This isn't a very clear picture, but I'll do my best. In fact the picture only shows half of the building. If you could see slightly to the left (out of picture) you'd see the chimney housing for the fireplaces in each flat. You can see part of it here. And then to the left of the chimney housing you'd see more windows, because each flat had two windows at the back and two at the front. The windows at the back were arranged one each side of the fireplace.

You'll remember that I mentioned Mrs Fox who lived in the ground floor with her family. Well that small square window that you can see just above the wall o four backyard was their toilet window. Above that window and on each toilet landing you can see a bigger window. These windows were over the toilets and served no other purpose than to allow natural light in to the staircases. So even on the darkest nights, although there was no electric lights on the stairs or landings, some light came through those windows and helped you to see where you were walking in the dark. We were lucky. In many of the other houses in the area the people had to use some kind of torch or a candle to light their way upstairs after dark. I remember seeing people twisting newspapers tightly and setting fire to them to light their way up the stairs.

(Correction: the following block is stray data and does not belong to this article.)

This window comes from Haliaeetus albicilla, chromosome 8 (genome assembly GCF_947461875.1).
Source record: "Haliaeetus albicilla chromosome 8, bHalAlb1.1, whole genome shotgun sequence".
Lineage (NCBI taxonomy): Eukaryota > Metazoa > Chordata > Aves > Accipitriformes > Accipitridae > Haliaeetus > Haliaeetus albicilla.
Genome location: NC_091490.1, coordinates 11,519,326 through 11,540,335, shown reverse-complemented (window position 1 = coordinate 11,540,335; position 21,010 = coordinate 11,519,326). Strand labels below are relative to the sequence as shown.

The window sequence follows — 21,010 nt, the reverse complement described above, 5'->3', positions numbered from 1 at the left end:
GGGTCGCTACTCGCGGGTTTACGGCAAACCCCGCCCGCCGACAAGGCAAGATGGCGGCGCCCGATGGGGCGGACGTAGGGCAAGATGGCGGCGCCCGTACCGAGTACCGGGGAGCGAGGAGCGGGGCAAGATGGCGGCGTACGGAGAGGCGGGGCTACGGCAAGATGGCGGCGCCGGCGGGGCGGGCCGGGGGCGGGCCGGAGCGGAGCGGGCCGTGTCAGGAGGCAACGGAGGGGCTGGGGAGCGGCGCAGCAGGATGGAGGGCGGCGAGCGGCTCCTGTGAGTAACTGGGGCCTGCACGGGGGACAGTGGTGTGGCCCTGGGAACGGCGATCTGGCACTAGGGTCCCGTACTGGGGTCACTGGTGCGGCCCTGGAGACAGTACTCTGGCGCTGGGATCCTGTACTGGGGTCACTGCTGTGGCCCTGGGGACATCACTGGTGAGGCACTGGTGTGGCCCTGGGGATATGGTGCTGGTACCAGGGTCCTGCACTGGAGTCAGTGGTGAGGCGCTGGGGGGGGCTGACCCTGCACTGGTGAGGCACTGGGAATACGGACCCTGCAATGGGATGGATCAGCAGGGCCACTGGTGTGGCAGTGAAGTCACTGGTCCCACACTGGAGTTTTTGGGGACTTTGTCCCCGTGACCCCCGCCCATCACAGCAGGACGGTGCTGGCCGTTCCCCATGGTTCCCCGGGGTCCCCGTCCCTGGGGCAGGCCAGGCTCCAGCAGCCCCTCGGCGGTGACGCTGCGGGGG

The next window up, the one that the frame looks like a cross was that of the Valente family. This family owned a chip shop around the corner on Summerhill and were considered to be wealthy by their neighbours, because of owning that shop. The Valente's were a very nice family and if you bought 8 pence worth of chips in their shop you'd get enough to nearly feed a family of four -- and indeed it often did! In the shop they had these big deep friers and they'd scoop out the chips onto a double sheet of newspaper, shake salt and pepper over the chips and then fold over the newspaper, making a sort of parcel of the chips. I can smell the chips now as I remember, and the sharp tangy smell of the vinegar. You'd hold the parcel of chips under your coat against your chest to keep them warm as you made your way home on a cold night, and there'd be a smell of vinegar off you for the night.